Infantry Drills

E-55: Mobility Disadvantages

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E-55. Operating MRAP vehicles at high speed in a tactical environment can develop into a dangerous situation before the driver can counter or react. Traveling at high speeds (anything greater than 25 mph) significantly decreases the ability to accurately visually scan the road surface. MRAP vehicles are generally tall with a high center of gravity that greatly increases the chance of a roll or tip over. Slow speeds reduce the possibility of an accident, tip over, or rollover. MRAP vehicles will not accelerate or stop at the rate drivers may be accustomed to with other vehicles.

E-56. The overall size of the MRAP limits its mobility in urban and rough terrain conditions. Drivers and leaders consider the following information when operating in restricted terrain:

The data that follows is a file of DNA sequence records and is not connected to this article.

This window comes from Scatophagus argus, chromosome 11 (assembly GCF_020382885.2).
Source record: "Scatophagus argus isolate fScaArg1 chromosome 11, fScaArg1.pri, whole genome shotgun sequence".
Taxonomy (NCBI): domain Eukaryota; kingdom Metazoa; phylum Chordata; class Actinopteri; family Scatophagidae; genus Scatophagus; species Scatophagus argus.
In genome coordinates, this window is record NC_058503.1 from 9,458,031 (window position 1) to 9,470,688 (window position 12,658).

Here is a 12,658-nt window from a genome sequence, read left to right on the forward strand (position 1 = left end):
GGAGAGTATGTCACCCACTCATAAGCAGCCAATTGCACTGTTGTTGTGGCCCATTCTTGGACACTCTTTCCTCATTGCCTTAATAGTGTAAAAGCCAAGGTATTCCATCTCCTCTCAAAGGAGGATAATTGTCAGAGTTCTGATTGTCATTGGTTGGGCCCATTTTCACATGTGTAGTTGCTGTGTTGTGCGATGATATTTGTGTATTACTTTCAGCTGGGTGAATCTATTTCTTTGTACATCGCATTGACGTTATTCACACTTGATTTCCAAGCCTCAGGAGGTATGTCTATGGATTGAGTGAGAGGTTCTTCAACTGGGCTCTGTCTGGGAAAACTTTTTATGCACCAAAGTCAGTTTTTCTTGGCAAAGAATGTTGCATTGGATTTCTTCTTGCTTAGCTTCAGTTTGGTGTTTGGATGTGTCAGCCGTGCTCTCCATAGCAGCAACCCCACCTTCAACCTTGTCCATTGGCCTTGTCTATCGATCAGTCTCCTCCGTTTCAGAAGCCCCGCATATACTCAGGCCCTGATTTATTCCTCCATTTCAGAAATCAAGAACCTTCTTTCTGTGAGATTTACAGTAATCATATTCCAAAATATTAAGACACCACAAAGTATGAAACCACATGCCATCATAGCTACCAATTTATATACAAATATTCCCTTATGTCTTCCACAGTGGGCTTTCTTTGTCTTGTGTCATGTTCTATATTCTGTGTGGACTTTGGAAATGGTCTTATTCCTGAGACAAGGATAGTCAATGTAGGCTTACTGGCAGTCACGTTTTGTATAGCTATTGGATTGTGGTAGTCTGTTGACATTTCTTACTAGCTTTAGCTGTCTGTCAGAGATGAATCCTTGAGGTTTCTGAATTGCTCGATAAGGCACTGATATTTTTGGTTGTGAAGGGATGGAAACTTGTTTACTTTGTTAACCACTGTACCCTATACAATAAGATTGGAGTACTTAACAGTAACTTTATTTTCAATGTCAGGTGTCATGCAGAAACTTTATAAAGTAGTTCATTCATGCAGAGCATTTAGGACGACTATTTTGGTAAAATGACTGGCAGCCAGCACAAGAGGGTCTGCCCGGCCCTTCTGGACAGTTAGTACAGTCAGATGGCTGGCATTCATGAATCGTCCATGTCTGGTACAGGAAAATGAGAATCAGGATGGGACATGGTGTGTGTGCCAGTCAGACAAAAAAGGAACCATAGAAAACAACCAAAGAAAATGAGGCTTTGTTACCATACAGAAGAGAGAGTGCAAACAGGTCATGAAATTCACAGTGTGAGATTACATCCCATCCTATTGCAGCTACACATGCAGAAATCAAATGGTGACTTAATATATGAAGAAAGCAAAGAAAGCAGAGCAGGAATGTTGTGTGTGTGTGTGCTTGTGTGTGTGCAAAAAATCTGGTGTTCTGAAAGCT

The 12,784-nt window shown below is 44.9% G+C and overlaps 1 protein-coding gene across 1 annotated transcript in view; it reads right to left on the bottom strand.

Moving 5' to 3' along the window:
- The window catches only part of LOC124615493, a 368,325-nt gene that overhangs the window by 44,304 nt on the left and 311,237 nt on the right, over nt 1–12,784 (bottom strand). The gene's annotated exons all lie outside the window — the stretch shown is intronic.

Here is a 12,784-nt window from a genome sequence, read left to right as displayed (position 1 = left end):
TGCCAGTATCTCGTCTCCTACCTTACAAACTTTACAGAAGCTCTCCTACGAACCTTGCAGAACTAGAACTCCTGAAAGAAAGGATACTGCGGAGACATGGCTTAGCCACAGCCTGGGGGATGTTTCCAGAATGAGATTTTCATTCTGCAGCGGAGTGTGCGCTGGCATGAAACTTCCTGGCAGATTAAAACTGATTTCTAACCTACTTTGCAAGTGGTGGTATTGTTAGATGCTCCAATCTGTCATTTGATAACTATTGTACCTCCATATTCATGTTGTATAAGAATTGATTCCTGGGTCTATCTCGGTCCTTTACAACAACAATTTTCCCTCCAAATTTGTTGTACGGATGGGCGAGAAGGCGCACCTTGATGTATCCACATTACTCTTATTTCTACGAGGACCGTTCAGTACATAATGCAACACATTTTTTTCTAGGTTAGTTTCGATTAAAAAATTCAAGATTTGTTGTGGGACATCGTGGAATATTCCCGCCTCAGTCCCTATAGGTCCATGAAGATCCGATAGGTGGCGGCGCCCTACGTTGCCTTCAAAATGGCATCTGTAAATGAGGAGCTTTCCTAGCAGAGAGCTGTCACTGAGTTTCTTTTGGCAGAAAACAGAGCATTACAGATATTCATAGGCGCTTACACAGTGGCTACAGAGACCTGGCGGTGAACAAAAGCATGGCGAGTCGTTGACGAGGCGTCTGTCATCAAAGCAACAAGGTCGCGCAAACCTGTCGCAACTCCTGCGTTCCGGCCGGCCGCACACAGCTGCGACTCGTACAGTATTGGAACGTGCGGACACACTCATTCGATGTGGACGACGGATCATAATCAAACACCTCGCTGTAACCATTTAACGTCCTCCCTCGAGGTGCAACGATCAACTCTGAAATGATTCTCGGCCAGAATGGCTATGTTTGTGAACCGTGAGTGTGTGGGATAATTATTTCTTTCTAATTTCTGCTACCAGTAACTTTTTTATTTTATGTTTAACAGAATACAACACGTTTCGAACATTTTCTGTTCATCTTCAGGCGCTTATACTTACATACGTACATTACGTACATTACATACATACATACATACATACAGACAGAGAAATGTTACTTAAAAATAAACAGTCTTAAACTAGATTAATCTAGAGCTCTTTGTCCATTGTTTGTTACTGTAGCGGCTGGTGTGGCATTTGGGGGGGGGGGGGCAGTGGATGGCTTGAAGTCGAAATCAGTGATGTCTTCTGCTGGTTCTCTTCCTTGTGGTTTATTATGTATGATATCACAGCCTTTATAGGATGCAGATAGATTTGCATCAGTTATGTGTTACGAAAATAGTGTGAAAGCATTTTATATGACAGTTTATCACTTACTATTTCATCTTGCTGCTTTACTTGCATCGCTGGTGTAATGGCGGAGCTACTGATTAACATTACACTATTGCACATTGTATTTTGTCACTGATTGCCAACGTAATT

• Narrow streets and gates may make turns and turning around difficult.
  • There is the potential for increased difficulty in navigating through traffic.
  • Cross-country speeds are reduced significantly due to the high center of gravity. Tall vehicles pose a greater risk of tip or rollover when negotiating slopes, trenches, ditches, and other obstacles.
  • Take special consideration for low-hanging wires. (Crews need to have a wire-strike plan. Leaders must account for antenna heights for counter radio-controlled IED electronic warfare (CREW) and radio antennas when operating in urban terrain.
  • The MRAP will ascend longitudinal slopes of up to 60 percent; however, extreme caution must be exercised on slopes greater than 50 percent. The MRAP vehicle is capable of operating on side slopes of up to 30 percent. (Use extreme caution on side slopes greater than 25 percent.) The critical rollover angles vary among variants and will differ depending on the load plan used. Load heavier items as low in the vehicle as possible to decrease the possibility of rollovers or tip over when operating on side slopes.
  • All drivers must be well-trained in judging terrain and negotiating various terrain conditions.
  • Many operations and movements are at night. Driver training should focus on driver vision enhancer training along with training the vehicle commander and gunner using night vision devices.

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